If you were born in, say, 1930, what was your best way to get rich before you turned 50?
Answer: borrow as much money as you possibly could, then borrow some more, and use the money to buy hard assets with maximum leverage. It almost didn’t matter what the asset was — real estate, pork bellies, Old Masters, oil and gas contracts, antique postage stamps.
This was the road to wealth if you started in 1969. It worked almost as well if you started in 1972. Or 1975. Or 1978.
And yet despite abundant examples of the success to be gained by following this advice, the record shows: most people did not seize the opportunity. They did not seize it because they did not believe it. They had endured the Great Depression as children. The urgency of saving, the dread of debt, had been seared into their very souls. Even when the world capsized every childhood lesson, they could not adjust. They continued to act upon the wisdom of the past long after the wisdom had been rendered obsolete.
Something like this dead hand of inherited wisdom lies upon those of us who were young in the 1970s. We grew up haunted by inflation. I wrote a whole book about it. I still remember the five cent bag of potato chips dwindling away, to be replaced by the 10 cent bag, the 15 cent bag until … until there is no longer even a cent symbol on my computer keyboard!
When we see the Federal Reserve creating massive quantities of new money, we have to believe that the money creation portends a price surge just as surely as it did in 1977. M . V = P. Q was our QED. We may see the “Velocity” in that equation drop away in a massive deleveraging. But we cannot believe it is happening even when we see it.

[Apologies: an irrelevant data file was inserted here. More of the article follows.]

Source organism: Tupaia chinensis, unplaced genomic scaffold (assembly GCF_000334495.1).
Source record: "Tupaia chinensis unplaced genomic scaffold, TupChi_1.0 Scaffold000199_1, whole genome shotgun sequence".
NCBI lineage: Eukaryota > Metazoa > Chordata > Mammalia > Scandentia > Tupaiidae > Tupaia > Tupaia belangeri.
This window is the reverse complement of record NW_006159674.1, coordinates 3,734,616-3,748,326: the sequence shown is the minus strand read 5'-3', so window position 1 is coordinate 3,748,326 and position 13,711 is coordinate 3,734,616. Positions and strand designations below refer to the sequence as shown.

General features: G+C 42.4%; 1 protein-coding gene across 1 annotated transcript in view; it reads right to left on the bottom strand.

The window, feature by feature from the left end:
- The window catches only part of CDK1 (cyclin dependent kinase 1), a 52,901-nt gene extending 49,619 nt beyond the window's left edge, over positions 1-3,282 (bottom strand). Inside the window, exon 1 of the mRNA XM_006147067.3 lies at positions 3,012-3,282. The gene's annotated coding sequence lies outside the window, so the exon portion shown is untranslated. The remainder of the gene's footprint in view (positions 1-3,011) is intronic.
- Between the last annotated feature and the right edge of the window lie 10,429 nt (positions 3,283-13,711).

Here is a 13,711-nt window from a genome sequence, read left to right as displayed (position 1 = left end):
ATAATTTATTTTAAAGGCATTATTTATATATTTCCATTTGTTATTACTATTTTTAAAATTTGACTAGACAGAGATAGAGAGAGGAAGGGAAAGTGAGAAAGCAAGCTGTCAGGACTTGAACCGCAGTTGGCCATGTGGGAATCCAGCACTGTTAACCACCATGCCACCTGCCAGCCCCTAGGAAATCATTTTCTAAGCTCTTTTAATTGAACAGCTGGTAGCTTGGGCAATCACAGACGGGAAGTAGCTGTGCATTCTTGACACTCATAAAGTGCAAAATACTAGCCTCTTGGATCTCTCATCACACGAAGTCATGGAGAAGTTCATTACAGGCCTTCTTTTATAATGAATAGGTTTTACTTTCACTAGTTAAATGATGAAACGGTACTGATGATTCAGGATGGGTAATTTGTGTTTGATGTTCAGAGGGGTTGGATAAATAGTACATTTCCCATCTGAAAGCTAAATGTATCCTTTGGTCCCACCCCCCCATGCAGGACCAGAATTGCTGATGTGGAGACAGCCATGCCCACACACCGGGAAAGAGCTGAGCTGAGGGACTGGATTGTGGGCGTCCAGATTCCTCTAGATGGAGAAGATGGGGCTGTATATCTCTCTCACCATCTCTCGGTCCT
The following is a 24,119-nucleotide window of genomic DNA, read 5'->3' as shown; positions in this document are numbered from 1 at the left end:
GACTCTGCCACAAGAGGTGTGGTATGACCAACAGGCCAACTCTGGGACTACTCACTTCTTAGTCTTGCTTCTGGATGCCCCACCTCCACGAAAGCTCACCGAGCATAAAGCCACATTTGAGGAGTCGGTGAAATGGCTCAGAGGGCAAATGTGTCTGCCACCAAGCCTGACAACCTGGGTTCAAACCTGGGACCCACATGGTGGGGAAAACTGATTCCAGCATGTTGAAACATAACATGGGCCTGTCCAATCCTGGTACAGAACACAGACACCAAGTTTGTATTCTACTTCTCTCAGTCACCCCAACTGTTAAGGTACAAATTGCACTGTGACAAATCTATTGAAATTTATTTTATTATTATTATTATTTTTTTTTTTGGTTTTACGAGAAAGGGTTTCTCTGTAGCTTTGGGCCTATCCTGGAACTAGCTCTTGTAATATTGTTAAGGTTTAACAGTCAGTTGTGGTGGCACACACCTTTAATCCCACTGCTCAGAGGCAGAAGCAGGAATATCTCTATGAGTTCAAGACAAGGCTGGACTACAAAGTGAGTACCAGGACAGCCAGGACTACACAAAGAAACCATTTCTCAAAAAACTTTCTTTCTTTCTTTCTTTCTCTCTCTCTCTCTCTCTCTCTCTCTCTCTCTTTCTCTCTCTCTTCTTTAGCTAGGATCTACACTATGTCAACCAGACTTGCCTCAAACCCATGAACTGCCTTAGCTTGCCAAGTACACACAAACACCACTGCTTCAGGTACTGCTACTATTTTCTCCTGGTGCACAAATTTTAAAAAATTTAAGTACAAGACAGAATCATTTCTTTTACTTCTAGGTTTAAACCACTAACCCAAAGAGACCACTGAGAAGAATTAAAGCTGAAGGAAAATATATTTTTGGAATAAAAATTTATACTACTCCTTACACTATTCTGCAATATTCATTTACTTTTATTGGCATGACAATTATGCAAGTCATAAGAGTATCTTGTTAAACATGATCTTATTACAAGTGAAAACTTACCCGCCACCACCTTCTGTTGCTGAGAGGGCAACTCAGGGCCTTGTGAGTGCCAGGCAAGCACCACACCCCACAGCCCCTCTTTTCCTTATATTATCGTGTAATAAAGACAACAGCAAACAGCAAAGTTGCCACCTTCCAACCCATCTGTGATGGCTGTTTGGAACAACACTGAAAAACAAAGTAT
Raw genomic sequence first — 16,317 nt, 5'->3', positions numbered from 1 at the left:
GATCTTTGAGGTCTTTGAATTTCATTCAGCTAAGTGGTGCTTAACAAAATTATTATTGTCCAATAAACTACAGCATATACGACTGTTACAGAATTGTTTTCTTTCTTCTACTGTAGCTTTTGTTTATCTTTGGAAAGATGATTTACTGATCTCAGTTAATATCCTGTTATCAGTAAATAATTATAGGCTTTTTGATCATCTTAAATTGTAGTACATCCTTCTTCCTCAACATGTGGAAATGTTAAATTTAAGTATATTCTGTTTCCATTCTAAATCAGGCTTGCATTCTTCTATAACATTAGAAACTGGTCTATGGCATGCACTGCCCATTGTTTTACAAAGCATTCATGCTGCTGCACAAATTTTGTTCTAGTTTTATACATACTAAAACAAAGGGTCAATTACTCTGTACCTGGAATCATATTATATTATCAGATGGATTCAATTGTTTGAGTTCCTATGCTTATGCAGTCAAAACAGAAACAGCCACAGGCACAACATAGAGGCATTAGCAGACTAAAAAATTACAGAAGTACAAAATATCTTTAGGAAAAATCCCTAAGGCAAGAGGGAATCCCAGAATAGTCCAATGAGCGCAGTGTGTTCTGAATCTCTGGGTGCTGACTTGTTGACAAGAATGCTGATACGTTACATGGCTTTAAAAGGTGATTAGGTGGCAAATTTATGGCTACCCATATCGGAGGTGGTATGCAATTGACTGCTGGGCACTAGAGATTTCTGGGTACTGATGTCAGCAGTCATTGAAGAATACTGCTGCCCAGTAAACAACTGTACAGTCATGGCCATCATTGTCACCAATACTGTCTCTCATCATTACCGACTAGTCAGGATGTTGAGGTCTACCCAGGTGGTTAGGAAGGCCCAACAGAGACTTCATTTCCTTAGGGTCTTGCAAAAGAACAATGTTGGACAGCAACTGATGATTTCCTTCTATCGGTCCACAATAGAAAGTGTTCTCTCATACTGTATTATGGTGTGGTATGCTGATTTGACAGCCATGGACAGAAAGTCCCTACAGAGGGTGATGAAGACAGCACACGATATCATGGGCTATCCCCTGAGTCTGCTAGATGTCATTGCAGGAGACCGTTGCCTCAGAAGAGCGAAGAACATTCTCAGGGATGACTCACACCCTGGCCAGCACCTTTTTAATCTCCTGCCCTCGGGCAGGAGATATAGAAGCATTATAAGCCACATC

And yet it is happening. The Fed keeps creating money, and yet no inflation appears. The lessons we need to learn are those our grandparents knew. Money does not create inflation if every new dollar is used to extinguish debt rather than buy goods and services.
Those straining their eyes as they scan the horizon for signs of non-existent inflation should consider the economic applications of the wisdom of C.S. Lewis:
We direct the fashionable outcry of each generation against those vices of which it is least in danger and fix its approval on the virtue nearest to that vice which we are trying to make endemic. The game is to have them running about with fire extinguishers whenever there is a flood, and all crowding to that side of the boat which is already nearly gunwale under